Tag Archives: culture

The Edge Question 2

In the last post I looked at some answers to this year’ Edge Question: what scientific idea is ready for retirement. (here) I agreed with those. This post is about some responses to the Edge Question that I disagree with.


There are two answers that deal with ‘culture’ – this is it, just culture; they use the single word ‘culture‘ to answer the question of what scientific idea should be retired. Betzig is against the idea that culture is something superzoological (that) shapes the course of human events. Boyer is against the use of culture to explain material phenomena— representations and behaviors—in terms of a non-material entity. So the culture they complain about is ether non-biological or even non-material. Personally, I do not believe that it is possible to understand human behaviour without the concept of culture (or something very similar with a different name). Both of these responders are anthropologists and so they may be coming from an environment where there is an over-use of culture as an explanation. If so, I would say that we need not throw out the baby with the bath water. First I will give their ideas a good airing, before countering some of their arguments.


Laura Betzig (Anthropologist; Historian)


Betzig put an historical case for viewing human civilizations as mechanism of ruler’s reproductive success. “What if the 100,000-odd year-old evidence of human social life—from the arrowheads in South Africa, to the Venus figurines at Dordogne—is the effect of nothing, more or less, but our efforts to become parents?  What if the 10,000-odd year-old record of civilization—from the tax accounts at temples in the Near East, to the inscription on a bronze statue in New York Harbor—is the product of nothing, more or less, but our struggle for genetic representation in future generations?”


The history is interesting and has a lot of credibility. Next is a jump to a different use of the word culture. “CULTURE is a 7-letter word for GOD. Good people—some of the best, and intelligent people—some of the smartest, have found meaning in religion: they have faith that something supernatural guides what we do. Other good, intelligent people have found meaning in culture: they believe that something superzoological shapes the course of human events. Their voices are often beautiful; and it’s wonderful to be part of a chorus. But in the end, I don’t get it. For me, the laws that apply to animals apply to us. And in that view of life, there is grandeur enough.”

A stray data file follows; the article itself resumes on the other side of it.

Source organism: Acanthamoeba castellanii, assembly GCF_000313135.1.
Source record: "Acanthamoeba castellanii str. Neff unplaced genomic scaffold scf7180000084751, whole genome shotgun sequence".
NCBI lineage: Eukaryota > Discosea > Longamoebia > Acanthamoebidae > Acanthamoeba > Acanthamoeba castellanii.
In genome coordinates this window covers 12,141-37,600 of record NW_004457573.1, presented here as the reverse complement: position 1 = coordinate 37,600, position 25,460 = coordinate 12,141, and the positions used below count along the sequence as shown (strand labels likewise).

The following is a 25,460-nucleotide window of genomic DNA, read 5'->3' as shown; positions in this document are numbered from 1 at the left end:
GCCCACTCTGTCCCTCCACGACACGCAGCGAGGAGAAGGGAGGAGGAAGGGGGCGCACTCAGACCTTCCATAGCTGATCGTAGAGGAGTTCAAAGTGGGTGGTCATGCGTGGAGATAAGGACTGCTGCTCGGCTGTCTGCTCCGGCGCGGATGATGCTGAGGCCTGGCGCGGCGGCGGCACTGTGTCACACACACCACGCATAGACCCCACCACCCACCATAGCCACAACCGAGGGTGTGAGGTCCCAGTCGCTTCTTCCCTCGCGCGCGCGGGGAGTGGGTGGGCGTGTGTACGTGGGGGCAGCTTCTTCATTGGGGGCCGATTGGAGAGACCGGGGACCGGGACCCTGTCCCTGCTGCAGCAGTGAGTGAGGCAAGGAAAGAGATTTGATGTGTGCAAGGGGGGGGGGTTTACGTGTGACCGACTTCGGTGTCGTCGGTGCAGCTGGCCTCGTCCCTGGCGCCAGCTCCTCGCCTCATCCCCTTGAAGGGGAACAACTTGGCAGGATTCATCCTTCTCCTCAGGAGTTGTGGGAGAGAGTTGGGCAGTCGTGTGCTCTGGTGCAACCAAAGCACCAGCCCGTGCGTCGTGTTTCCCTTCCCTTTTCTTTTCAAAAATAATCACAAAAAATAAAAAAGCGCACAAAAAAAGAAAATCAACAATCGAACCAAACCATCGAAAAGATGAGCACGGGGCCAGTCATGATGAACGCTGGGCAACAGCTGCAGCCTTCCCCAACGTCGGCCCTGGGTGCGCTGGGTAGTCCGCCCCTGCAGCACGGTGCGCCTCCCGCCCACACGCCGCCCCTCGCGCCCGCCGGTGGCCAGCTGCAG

Pascal Boyer (Anthropologist and Psychologist, Washington University in St. Louis; Author, Religion Explained: The Evolutionary Origins of Religious Thought)


Boyer takes aim at exactly what culture is. “Culture is like trees. Yes, there are trees around. But that does not mean that we can have a science of trees. … the notion is of no use to scientists… Don’t get me wrong—we can and should engage in a scientific study of ‘cultural stuff’. Against the weird obscurantism of many traditional sociologists, historians or anthropologists, human behavior and communication can and should be studied in terms of their natural causes. But this does not imply that there will or should be a science of culture in general….When we say that some notion or behavior is “cultural”, we are just saying that it bears some similarity to notions and behaviors of other people. That is a statistical fact. It does not tell us much about the processes that caused that behavior or notion.”


But all this is not news. So why is Boyer trying to rid science of culture. “Is the idea of culture really a Bad Thing? Yes, a belief in culture as a domain of phenomena has hindered the development of a proper science of human behavior in groups—what ought to be the domain of social sciences.”


It seems that these are not pleas to retire culture from science. They are something else, some other complaint about how culture is studied or used or something. Boyer’s comment that ‘culture’ is only a statistical similarity is true but so is ‘species’. Species cannot be understood as something divorced from the rest of science and is only a statistical similarity between real individual animals. But species is a concept within science and a very useful one. Similarly, culture is a statistical similarity between real individual animals. Culture likewise is a useful concept within science. How exactly would we go about examining behavior without using the concept of culture. Betzig seems to be saying that using the concept of culture will mean denying we are animals. But biology is also studying culture in some other animals as well as humans. Culture is not a good answer to the question: what scientific idea is ready for retirement? The word culture is being used as a scientific concept where it is useful, or it is being used as something else in which case it is not scientific. Culture as a scientific idea is not bypassing biology but part of it. Put as a dull, semantic thing – there can be more than one way to view culture and there is at least one way of viewing culture that we actually need in science.